With a look of sheer determination, Bill Miller carefully calculates where to aim his bowling ball.
He releases it. There’s a couple seconds of suspense as the ball rolls down the alley and awaits its destiny. Then he hears that beautiful sound that makes all bowlers smile: The clankety-clank noise as the ball crashes into the front pin, causing the other nine pins to begin falling like dominoes.
Spares and strikes are nothing new to Bill, an avid 41-year-old bowler who resides in Leesburg. In fact, he once bowled seven consecutive strikes en route to setting a new world record.
What makes his accomplishments so extraordinary is that he has no use of his arms or legs.
In 1997 Bill, then a 20-year-old student attending the University of Florida, tripped over a piece of exercise equipment in the middle of the night and landed awkwardly. He became a c1-2 quadriplegic, paralyzed from the neck down.
Facing a severe life-altering disability, Bill would discover hope through tragedy. It just required a little creative thinking and some adaptive technology.
In 2002, he met Claude Giguere, a retired engineer who wanted to help Bill experience the thrill of bowling. After much discussion, they came up with the idea of a stationary ramp that attaches to a power wheelchair, allowing the user to control the bowling ball and execute shots. Claude utilized his engineering skills to invent the ideal wheelchair-bowling ramp, which was aptly named the IKAN (pronounced“I can”) Bowler® bowling device.
Learning how to use the device opened up a new world for Bill. With a bowling ball placed atop the ramp, Bill would sip and puff on a mouthpiece to direct his wheelchair to the foul line. He then stopped, which released the ball down the lane. The speed of the ball and accuracy of the shot is dependent on how he maneuvers his wheelchair.
Having the ability to bowl gave Bill a much-needed sense of freedom and independence. He wanted other quadriplegics to experience those feelings, too.
So in 2002, Bill, along with several friends, formed a bowling group called the “Quad Squad.” Bill and his fellow bowling buddies are still going strong 16 years later. Today, “Quad Spuad” bowlers regularly gather for games on the second Saturday of each month at AMF Leesburg Lanes and on the fourth Saturday of each month at Break Point Alley in Tavares.
LoveExtenstion, a Umatilla-based, nonprofit organization, pays for bowling fees, and several of the organization’s volunteers serve as caddies.
“Members of our Quad Squad Group have changed over the years,” Bill wrote in an email interview. “Four friends who were regulars are now deceased, underscoring the importance of making the most of the time we have. Most of us are physically dependent on others. For example, I am paralyzed from the neck down and cannot feed myself. Yet, I can drive my wheelchair with my mouth, and if you attach an IKAN Bowler to my wheelchair, I can be in control of my bowling game. Think about that for a moment. For someone who uses a power wheelchair, that first spare and first strike in particular are genuine thrills.”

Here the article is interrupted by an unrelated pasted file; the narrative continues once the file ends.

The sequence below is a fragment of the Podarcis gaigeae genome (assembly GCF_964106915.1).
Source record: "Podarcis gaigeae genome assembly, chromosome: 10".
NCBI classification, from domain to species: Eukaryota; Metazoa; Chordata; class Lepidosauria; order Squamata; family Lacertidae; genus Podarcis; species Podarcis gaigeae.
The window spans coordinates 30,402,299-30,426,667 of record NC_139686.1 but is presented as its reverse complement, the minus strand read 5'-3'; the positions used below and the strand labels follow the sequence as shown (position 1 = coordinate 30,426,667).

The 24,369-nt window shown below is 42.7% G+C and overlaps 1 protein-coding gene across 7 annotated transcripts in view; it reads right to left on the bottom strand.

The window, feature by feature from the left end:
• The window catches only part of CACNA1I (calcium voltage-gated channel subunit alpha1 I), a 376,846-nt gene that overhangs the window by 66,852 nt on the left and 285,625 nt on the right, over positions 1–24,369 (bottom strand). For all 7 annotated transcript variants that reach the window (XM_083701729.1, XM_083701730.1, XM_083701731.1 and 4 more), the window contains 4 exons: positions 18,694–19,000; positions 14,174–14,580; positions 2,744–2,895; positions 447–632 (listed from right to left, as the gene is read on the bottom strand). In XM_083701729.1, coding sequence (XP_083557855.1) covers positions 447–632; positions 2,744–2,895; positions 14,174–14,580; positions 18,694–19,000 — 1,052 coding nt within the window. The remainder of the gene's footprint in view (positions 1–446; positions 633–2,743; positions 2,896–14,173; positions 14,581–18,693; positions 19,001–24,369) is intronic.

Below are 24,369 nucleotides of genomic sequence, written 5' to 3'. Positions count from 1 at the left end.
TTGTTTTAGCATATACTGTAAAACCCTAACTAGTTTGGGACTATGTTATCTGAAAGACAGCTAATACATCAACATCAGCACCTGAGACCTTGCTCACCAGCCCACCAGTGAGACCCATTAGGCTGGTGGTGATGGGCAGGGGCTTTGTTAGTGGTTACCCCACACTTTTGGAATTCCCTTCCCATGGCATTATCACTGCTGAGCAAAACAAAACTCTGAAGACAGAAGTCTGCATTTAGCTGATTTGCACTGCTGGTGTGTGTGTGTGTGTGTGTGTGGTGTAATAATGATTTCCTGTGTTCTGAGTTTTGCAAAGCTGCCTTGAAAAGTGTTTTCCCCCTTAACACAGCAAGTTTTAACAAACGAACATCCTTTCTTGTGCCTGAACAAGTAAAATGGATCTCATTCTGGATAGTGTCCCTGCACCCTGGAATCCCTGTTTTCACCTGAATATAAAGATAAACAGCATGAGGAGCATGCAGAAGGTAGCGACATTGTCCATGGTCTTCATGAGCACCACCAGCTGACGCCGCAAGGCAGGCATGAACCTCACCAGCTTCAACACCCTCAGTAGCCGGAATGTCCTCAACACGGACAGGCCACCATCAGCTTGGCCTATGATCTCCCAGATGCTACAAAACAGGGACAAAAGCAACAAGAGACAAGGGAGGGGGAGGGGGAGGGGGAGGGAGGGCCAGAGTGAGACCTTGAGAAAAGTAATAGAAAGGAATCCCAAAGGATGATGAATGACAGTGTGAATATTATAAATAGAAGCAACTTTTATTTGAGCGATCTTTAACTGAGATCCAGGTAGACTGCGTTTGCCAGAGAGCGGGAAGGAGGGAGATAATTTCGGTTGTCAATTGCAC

While “Quad Squad” members enjoy the camaraderie of bowling, games do become quite competitive.
“Like any other sport or recreational activity, we do it because it is fun, and we enjoy it, but it’s nice to be able to compete, also,” he wrote. “Bowling is kind of like golf in the sense that your score depends on how well you execute shots independent of your playing partners, but at the end of the day, who doesn’t want to have the best score?”
Bill’s highest score came in February 2012 at Spanish Springs Lanes in The Villages. On that unforgettable day, he rolled seven straight strikes and finished up with a score of 255. It was significant because he set a new world record for dynamic wheelchair bowling.
For Bill, that achievement came with a dose of humility. He gives all credit to God. However, it did require a little strategizing on his part.
“Your knowledge of your bowling ball and its positioning atop your IKAN Bowler for the shape of shot you want, your initial positioning on the lane, the angle at which you approach the foul line, the angle at which you stop … all those factor into how well you bowl,” he wrote. “Further, I try to adjust to the lane conditions, which is something I knew nothing about when I first started bowling. Whether the lanes are recently oiled or dry, what oil pattern the bowling alley used … those are things I have learned a bit about. I try to adjust my approach depending on how the ball reacts to the lane conditions that day.”
Of course, like any athlete, they experience those days when they’re not on top of their game. However, that never stops “Quad Squad” members from impressing their able-bodied counterparts.
“People who come talk to me at the bowling alley usually say they are impressed,” Bill wrote. “And their smiles say they are uplifted by seeing what we can do. My average is about 150, and plenty of people have told me they cannot break 100. But even really good able-bodied bowlers have been impressed by some of the shots we have made and scores we’ve put up.”
The odds that Bill and his quadriplegic friends walk again may be slim, but they’ve never given up on living life to the fullest. For them, bowling is right up their alley.